Biotin, also known as vitamin H, is vital for normal cell function, growth and development. It primarily helps the body to metabolize and use the food you eat. While a biotin deficiency in healthy individuals is rare, it is important that you maintain an Adequate Intake level (AI). Recommendations for sufficient daily biotin intake depend on several factors such as gender, age and pregnancy.
How Much Biotin?
For healthy adults who are 19 years and older, The Food and Nutrition Board of the Institute of Medicine recommends an AI of 35 mcg of biotin per day. For those between 14 and 18 years of age, an AI of 35 mcg is recommended. These requirements are usually fulfilled through a normal diet. Studies by The Food and Nutrition Board of the Institute of Medicine determined that the average person consumes about 40 to 60 mcg of biotin daily. Egg yolk, liver, avocado and salmon are among the richest sources of biotin.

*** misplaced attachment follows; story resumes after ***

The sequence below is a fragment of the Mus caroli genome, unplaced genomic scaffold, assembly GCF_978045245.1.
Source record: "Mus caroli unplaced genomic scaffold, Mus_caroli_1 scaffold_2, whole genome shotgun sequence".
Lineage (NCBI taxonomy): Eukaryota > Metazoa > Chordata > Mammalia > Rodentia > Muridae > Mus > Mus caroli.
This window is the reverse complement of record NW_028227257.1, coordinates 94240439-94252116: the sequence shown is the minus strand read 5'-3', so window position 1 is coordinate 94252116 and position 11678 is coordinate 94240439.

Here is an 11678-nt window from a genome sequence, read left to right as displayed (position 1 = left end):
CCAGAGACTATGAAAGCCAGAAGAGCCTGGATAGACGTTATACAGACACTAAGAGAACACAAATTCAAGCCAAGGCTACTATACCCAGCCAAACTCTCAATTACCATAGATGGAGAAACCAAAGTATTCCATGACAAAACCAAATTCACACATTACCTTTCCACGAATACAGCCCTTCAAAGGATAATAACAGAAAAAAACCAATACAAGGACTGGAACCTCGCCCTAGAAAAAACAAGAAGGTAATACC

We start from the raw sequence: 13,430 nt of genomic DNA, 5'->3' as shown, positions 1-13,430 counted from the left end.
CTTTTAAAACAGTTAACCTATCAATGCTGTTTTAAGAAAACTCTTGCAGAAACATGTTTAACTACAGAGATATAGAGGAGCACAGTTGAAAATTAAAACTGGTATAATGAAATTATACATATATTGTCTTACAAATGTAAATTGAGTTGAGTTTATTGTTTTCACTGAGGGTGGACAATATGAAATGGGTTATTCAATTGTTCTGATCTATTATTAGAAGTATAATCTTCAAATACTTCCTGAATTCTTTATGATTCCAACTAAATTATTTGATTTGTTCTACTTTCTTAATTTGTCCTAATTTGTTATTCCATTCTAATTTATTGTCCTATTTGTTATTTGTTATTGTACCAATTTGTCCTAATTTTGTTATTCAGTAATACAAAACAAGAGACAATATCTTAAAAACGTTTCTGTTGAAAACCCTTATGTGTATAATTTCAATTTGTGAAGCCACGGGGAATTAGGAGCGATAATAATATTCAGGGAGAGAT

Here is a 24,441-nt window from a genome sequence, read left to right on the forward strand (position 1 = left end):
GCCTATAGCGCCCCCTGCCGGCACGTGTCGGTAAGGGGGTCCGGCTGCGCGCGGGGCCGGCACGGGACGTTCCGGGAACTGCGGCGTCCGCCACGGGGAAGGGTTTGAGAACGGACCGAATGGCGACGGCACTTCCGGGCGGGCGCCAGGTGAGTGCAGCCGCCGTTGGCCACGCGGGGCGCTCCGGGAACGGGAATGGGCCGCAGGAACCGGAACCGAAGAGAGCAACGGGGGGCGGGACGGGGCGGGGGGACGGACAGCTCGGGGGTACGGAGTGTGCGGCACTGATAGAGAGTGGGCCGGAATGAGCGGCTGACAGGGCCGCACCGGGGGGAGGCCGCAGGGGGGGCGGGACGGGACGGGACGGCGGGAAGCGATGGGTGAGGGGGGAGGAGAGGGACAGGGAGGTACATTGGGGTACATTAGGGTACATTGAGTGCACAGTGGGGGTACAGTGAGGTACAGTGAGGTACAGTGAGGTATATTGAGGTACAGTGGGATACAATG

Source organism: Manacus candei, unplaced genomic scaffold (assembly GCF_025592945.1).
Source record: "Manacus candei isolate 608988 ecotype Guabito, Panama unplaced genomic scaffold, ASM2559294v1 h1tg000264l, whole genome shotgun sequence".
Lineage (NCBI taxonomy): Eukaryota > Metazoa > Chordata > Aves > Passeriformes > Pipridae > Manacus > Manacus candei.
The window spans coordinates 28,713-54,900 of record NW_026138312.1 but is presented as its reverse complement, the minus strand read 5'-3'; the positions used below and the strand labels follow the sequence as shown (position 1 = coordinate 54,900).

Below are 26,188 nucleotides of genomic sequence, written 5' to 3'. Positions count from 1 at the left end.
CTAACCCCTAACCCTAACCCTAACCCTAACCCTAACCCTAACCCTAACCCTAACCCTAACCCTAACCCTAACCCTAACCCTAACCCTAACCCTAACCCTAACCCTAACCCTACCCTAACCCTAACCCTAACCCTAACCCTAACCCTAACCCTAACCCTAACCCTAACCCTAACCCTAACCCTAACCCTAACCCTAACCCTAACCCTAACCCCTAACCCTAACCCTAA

Recent research published by the American Journal of Clinical Nutrition has shown that pregnant women are slightly deficient in biotin. Some experts have suggested a widespread use of biotin supplements for pregnant women. However, there is not enough research supporting this recommendation. The daily AI recommendation for pregnant women of all ages is 30 mcg per day. A higher AI of 35 mcg is recommended for lactating women.
How Much is too Much?
There are currently no published medical reports of biotin toxicity. Although according to the National Institute of Health, doses as high as 200 mg have been used without significant adverse effects. However, the National Institute of Health recommends that higher doses than the recommended AI should not be taken without medical supervision.